9. Lewis Carroll: You had to realize Carroll would make it on my list. I find his wry sense of humor understated and underappreciated.
  10. Me: I mean, duh. Why write humor if you don’t enjoy what you write?

I couldn’t think of a single female humor writer who truly makes me laugh. I know Erma Bombeck is popular, but she never really gets me going. So I might need some help filling in this tenth spot.

So, how about it, readers? Who are your favorite humor writers? Who did I leave out? Who should I have left out?

Top Ten Tuesday: Top Ten Reasons I Self-Publish

Chess Board - TwitterThere are hundreds (okay, dozens) of great reasons to self-publish. After some debate (meaning I went to the bathroom, then came back and made this list), here are my top ten:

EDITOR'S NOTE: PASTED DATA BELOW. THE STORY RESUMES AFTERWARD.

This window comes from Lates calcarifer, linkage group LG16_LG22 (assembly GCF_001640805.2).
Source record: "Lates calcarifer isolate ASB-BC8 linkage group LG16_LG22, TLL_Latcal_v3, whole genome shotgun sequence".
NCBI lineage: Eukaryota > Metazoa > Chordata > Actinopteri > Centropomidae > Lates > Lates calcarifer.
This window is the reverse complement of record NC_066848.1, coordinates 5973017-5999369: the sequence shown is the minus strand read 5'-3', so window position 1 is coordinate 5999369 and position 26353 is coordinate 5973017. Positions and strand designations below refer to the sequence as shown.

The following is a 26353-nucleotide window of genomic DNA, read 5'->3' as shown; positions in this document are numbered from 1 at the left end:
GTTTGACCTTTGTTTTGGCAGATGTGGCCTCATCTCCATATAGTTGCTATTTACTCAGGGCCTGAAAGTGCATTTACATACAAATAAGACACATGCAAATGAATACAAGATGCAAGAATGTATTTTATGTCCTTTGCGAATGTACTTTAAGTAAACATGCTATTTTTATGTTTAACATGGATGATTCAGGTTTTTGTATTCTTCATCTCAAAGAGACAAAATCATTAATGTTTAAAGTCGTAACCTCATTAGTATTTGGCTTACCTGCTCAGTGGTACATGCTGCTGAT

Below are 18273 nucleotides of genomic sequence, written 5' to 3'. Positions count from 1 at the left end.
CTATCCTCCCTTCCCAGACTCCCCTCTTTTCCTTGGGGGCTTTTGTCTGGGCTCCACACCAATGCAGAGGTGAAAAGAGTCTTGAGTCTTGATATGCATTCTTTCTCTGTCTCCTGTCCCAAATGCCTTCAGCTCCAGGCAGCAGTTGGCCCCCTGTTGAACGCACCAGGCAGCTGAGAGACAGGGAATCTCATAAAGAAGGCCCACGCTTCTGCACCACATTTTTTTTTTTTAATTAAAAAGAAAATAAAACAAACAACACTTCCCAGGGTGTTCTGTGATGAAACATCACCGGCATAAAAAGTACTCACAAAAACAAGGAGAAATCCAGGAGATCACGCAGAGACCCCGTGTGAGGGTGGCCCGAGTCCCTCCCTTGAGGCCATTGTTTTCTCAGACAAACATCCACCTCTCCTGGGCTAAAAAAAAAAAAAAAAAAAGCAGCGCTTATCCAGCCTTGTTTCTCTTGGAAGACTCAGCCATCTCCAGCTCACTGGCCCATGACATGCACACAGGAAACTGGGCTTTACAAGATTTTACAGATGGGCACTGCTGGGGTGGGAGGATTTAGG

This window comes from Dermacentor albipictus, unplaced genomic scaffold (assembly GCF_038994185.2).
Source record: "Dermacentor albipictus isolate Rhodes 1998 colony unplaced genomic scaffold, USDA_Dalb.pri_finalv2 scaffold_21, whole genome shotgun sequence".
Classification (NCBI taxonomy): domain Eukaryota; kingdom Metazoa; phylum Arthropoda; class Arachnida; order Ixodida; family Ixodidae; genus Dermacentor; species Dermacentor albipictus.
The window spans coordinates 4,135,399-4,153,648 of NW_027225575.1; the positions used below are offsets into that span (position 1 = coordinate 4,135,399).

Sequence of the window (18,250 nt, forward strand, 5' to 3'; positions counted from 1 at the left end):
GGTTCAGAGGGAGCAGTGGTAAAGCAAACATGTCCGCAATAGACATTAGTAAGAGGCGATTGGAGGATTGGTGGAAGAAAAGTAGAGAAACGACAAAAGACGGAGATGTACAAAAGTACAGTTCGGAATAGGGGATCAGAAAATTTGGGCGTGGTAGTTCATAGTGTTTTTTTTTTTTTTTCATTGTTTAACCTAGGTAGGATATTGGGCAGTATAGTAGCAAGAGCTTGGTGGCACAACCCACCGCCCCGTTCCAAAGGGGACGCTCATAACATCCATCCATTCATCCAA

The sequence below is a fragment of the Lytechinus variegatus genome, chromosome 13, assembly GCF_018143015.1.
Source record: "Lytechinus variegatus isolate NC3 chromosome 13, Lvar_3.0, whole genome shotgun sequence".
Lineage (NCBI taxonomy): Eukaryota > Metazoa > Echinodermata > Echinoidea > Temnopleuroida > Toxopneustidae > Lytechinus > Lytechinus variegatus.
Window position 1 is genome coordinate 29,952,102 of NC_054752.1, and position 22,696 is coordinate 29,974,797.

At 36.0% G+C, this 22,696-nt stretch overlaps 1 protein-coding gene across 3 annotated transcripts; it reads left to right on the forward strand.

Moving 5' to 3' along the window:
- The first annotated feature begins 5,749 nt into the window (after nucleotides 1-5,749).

1. No rejection letters. True, it’s a form of rejection when a reader doesn’t buy your book, but you don’t get a politely-worded form letter when it happens. My ego can remain tenuously intact.
  2. Freedom! I can write what I want and not worry about #1. I do try to keep my writing relevant to the market (ie, deciding to try for a second Bobian book this year because my public actually asked for it), but otherwise I have a lot of creative freedom.
  3. Lifelong learning. I like to learn. I waste– er, gainfully employ hours on end learning new things that I might never need to know. For example, while the popular vision of zombies can only happen through a type of witchcraft or magic, there are parasites, spores, and other agents that might allow a type of zombie infestation. You wanted to know that, I know. You’re welcome.
  4. I get to keep all the moneys. While 100% of a piddling is a pittance, 30% of a piddling is pathetic.